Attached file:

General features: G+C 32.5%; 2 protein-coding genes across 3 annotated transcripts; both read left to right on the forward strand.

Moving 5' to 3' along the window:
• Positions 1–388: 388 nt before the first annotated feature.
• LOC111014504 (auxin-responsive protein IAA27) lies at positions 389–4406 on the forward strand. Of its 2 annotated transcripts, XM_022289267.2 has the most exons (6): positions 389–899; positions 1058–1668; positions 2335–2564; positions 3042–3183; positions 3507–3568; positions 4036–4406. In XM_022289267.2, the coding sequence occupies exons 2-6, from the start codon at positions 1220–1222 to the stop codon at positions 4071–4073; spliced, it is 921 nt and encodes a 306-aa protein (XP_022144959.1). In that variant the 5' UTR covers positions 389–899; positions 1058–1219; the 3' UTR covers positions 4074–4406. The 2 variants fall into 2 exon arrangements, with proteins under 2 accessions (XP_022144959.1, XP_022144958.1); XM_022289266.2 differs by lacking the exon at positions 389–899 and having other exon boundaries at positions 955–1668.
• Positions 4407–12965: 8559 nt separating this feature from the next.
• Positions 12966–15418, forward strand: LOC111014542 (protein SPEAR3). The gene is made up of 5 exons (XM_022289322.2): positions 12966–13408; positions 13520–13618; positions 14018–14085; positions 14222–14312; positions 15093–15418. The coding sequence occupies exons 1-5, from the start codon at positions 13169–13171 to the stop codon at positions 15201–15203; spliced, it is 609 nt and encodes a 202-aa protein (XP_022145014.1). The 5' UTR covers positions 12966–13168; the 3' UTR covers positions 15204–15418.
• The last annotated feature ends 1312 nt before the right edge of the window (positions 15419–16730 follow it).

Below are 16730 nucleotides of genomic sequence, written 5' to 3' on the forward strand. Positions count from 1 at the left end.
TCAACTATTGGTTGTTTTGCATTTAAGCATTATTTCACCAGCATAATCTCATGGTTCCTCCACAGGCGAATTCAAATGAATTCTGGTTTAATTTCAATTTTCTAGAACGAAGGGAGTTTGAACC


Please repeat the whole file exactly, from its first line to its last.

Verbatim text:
General features: G+C 32.5%; 2 protein-coding genes across 3 annotated transcripts; both read left to right on the forward strand.

Moving 5' to 3' along the window:
• Positions 1–388: 388 nt before the first annotated feature.
• LOC111014504 (auxin-responsive protein IAA27) lies at positions 389–4406 on the forward strand. Of its 2 annotated transcripts, XM_022289267.2 has the most exons (6): positions 389–899; positions 1058–1668; positions 2335–2564; positions 3042–3183; positions 3507–3568; positions 4036–4406. In XM_022289267.2, the coding sequence occupies exons 2-6, from the start codon at positions 1220–1222 to the stop codon at positions 4071–4073; spliced, it is 921 nt and encodes a 306-aa protein (XP_022144959.1). In that variant the 5' UTR covers positions 389–899; positions 1058–1219; the 3' UTR covers positions 4074–4406. The 2 variants fall into 2 exon arrangements, with proteins under 2 accessions (XP_022144959.1, XP_022144958.1); XM_022289266.2 differs by lacking the exon at positions 389–899 and having other exon boundaries at positions 955–1668.
• Positions 4407–12965: 8559 nt separating this feature from the next.
• Positions 12966–15418, forward strand: LOC111014542 (protein SPEAR3). The gene is made up of 5 exons (XM_022289322.2): positions 12966–13408; positions 13520–13618; positions 14018–14085; positions 14222–14312; positions 15093–15418. The coding sequence occupies exons 1-5, from the start codon at positions 13169–13171 to the stop codon at positions 15201–15203; spliced, it is 609 nt and encodes a 202-aa protein (XP_022145014.1). The 5' UTR covers positions 12966–13168; the 3' UTR covers positions 15204–15418.
• The last annotated feature ends 1312 nt before the right edge of the window (positions 15419–16730 follow it).

Below are 16730 nucleotides of genomic sequence, written 5' to 3' on the forward strand. Positions count from 1 at the left end.
TCAACTATTGGTTGTTTTGCATTTAAGCATTATTTCACCAGCATAATCTCATGGTTCCTCCACAGGCGAATTCAAATGAATTCTGGTTTAATTTCAATTTTCTAGAACGAAGGGAGTTTGAACC